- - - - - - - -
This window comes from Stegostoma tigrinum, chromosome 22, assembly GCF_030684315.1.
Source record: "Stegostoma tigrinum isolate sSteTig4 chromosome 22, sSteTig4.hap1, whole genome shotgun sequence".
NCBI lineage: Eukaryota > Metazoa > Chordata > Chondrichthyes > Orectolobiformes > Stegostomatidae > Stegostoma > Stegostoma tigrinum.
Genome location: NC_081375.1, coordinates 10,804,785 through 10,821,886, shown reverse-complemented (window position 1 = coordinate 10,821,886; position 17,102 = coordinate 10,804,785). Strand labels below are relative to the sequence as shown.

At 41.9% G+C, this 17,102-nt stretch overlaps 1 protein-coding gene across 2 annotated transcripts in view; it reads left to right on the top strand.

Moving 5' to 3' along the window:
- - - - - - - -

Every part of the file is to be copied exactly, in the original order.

This window comes from Stegostoma tigrinum, chromosome 22, assembly GCF_030684315.1.
Source record: "Stegostoma tigrinum isolate sSteTig4 chromosome 22, sSteTig4.hap1, whole genome shotgun sequence".
NCBI lineage: Eukaryota > Metazoa > Chordata > Chondrichthyes > Orectolobiformes > Stegostomatidae > Stegostoma > Stegostoma tigrinum.
Genome location: NC_081375.1, coordinates 10,804,785 through 10,821,886, shown reverse-complemented (window position 1 = coordinate 10,821,886; position 17,102 = coordinate 10,804,785). Strand labels below are relative to the sequence as shown.

At 41.9% G+C, this 17,102-nt stretch overlaps 1 protein-coding gene across 2 annotated transcripts in view; it reads left to right on the top strand.

Moving 5' to 3' along the window: